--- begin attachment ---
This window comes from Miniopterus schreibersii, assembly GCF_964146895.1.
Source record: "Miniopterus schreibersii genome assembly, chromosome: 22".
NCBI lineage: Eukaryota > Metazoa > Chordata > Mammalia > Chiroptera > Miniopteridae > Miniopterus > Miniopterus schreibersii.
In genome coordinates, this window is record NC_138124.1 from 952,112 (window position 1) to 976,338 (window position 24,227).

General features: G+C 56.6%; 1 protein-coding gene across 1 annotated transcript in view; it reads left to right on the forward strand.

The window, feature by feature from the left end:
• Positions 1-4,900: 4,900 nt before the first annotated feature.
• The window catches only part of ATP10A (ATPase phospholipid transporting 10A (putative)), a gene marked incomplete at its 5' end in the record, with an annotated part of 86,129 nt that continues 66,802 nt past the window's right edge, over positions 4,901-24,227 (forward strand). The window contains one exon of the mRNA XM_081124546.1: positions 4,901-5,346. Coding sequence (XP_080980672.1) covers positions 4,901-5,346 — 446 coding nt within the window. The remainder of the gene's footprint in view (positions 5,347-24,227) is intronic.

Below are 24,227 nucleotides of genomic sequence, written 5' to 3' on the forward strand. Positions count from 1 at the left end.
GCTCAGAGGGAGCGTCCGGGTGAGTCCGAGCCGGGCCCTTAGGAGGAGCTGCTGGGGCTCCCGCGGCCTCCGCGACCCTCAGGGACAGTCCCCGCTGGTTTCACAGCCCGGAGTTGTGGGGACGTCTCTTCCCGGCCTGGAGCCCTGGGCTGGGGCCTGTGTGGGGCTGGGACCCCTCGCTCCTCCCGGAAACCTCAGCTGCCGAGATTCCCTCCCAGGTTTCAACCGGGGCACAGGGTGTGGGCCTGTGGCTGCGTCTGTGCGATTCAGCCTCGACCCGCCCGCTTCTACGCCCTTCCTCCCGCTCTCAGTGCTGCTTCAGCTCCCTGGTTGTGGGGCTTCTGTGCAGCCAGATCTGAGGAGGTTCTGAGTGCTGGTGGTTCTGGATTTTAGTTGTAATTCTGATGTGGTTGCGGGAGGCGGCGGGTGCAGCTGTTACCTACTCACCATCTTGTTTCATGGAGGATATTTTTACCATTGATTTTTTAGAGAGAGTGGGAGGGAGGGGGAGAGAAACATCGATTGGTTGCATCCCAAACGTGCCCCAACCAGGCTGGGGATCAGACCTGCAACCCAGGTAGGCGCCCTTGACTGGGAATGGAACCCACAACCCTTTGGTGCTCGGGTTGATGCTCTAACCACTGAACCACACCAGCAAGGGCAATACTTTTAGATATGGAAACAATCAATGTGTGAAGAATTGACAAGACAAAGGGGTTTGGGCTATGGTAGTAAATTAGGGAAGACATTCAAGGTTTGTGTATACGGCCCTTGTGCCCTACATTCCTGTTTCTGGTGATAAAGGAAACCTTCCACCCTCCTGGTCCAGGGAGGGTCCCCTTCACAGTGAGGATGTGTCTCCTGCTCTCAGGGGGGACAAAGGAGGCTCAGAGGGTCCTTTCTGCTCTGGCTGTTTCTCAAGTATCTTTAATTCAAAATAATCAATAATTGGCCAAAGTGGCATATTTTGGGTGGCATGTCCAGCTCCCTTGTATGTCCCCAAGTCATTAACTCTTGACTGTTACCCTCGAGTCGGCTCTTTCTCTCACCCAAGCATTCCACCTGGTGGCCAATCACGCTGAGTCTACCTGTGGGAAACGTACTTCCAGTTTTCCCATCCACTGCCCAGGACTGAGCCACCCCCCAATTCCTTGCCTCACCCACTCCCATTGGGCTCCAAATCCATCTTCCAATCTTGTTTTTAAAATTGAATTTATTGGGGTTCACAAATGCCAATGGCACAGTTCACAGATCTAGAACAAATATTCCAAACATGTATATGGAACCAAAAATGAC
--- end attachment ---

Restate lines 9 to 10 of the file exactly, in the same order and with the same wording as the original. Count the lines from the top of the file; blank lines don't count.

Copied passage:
Below are 24,227 nucleotides of genomic sequence, written 5' to 3' on the forward strand. Positions count from 1 at the left end.
GCTCAGAGGGAGCGTCCGGGTGAGTCCGAGCCGGGCCCTTAGGAGGAGCTGCTGGGGCTCCCGCGGCCTCCGCGACCCTCAGGGACAGTCCCCGCTGGTTTCACAGCCCGGAGTTGTGGGGACGTCTCTTCCCGGCCTGGAGCCCTGGGCTGGGGCCTGTGTGGGGCTGGGACCCCTCGCTCCTCCCGGAAACCTCAGCTGCCGAGATTCCCTCCCAGGTTTCAACCGGGGCACAGGGTGTGGGCCTGTGGCTGCGTCTGTGCGATTCAGCCTCGACCCGCCCGCTTCTACGCCCTTCCTCCCGCTCTCAGTGCTGCTTCAGCTCCCTGGTTGTGGGGCTTCTGTGCAGCCAGATCTGAGGAGGTTCTGAGTGCTGGTGGTTCTGGATTTTAGTTGTAATTCTGATGTGGTTGCGGGAGGCGGCGGGTGCAGCTGTTACCTACTCACCATCTTGTTTCATGGAGGATATTTTTACCATTGATTTTTTAGAGAGAGTGGGAGGGAGGGGGAGAGAAACATCGATTGGTTGCATCCCAAACGTGCCCCAACCAGGCTGGGGATCAGACCTGCAACCCAGGTAGGCGCCCTTGACTGGGAATGGAACCCACAACCCTTTGGTGCTCGGGTTGATGCTCTAACCACTGAACCACACCAGCAAGGGCAATACTTTTAGATATGGAAACAATCAATGTGTGAAGAATTGACAAGACAAAGGGGTTTGGGCTATGGTAGTAAATTAGGGAAGACATTCAAGGTTTGTGTATACGGCCCTTGTGCCCTACATTCCTGTTTCTGGTGATAAAGGAAACCTTCCACCCTCCTGGTCCAGGGAGGGTCCCCTTCACAGTGAGGATGTGTCTCCTGCTCTCAGGGGGGACAAAGGAGGCTCAGAGGGTCCTTTCTGCTCTGGCTGTTTCTCAAGTATCTTTAATTCAAAATAATCAATAATTGGCCAAAGTGGCATATTTTGGGTGGCATGTCCAGCTCCCTTGTATGTCCCCAAGTCATTAACTCTTGACTGTTACCCTCGAGTCGGCTCTTTCTCTCACCCAAGCATTCCACCTGGTGGCCAATCACGCTGAGTCTACCTGTGGGAAACGTACTTCCAGTTTTCCCATCCACTGCCCAGGACTGAGCCACCCCCCAATTCCTTGCCTCACCCACTCCCATTGGGCTCCAAATCCATCTTCCAATCTTGTTTTTAAAATTGAATTTATTGGGGTTCACAAATGCCAATGGCACAGTTCACAGATCTAGAACAAATATTCCAAACATGTATATGGAACCAAAAATGAC